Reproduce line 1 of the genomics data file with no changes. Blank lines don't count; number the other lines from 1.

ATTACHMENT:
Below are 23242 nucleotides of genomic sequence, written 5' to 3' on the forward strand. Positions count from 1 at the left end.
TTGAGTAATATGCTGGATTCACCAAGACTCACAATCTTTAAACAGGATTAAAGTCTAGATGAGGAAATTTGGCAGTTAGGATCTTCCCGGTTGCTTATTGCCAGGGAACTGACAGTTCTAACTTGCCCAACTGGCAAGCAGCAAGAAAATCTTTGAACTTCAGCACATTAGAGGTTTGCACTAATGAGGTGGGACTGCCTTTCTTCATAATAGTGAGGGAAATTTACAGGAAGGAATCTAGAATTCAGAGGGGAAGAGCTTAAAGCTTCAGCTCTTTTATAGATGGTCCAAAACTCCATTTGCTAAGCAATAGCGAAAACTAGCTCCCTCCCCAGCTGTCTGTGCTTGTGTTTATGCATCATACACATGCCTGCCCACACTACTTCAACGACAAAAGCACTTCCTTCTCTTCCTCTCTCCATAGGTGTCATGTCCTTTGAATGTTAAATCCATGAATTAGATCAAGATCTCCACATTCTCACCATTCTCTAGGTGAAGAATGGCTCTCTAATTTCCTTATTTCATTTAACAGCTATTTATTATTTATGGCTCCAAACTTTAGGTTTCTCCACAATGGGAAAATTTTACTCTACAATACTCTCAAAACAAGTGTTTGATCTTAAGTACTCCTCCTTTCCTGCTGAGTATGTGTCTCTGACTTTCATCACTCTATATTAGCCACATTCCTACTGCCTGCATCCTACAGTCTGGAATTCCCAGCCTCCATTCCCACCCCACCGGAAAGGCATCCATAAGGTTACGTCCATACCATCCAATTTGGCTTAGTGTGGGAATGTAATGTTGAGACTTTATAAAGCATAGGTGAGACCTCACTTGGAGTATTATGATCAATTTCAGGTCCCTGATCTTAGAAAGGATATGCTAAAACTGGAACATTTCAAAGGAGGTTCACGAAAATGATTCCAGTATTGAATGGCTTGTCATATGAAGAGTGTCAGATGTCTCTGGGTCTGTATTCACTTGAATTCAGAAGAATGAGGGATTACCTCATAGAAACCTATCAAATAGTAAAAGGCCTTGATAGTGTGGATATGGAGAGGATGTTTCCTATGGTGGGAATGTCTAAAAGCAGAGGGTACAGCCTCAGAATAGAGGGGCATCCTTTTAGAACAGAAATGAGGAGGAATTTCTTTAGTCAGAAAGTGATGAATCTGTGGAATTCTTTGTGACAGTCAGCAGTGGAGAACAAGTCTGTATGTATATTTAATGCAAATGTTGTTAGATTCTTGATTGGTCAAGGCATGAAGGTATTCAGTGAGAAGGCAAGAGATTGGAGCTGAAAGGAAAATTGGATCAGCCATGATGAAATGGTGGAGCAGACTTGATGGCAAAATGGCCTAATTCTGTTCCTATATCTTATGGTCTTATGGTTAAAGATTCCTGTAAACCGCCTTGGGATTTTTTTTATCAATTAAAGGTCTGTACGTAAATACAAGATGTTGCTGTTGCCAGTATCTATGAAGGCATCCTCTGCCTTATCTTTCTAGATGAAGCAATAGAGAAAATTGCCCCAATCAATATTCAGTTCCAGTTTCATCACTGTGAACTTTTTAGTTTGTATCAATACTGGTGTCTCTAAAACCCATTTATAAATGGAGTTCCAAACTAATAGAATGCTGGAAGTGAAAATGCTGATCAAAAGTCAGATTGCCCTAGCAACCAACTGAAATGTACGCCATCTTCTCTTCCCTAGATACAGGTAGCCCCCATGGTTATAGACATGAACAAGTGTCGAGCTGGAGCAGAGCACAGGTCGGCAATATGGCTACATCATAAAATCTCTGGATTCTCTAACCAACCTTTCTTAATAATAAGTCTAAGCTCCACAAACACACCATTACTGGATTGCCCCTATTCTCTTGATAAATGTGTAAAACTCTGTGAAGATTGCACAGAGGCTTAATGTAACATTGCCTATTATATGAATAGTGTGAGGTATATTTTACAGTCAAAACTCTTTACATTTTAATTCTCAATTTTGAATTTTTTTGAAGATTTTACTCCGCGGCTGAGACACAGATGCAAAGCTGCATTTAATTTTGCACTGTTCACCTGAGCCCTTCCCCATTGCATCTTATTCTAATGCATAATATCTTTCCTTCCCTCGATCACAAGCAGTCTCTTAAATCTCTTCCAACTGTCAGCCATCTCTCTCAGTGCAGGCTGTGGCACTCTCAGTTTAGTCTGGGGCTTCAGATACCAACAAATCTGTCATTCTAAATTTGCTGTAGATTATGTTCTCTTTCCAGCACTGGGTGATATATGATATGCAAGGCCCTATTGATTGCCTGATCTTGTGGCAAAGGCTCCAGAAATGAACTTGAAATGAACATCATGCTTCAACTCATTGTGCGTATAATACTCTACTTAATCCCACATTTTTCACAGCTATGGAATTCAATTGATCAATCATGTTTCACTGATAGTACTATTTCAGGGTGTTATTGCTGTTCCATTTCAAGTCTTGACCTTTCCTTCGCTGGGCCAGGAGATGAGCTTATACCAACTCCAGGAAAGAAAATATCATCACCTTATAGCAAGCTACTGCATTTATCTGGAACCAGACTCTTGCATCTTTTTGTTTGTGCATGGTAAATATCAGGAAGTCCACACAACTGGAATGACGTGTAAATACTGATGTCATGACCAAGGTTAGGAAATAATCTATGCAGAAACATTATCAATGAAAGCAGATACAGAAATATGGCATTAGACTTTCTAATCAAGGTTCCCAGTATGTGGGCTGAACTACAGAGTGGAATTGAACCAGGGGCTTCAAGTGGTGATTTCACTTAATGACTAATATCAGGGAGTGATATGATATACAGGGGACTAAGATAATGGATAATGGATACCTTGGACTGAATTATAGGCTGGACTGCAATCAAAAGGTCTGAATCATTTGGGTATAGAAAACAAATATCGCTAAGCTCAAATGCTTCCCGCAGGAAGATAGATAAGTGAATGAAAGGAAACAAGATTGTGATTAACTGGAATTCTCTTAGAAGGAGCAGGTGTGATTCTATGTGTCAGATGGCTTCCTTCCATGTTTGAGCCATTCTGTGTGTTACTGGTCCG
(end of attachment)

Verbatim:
Below are 23242 nucleotides of genomic sequence, written 5' to 3' on the forward strand. Positions count from 1 at the left end.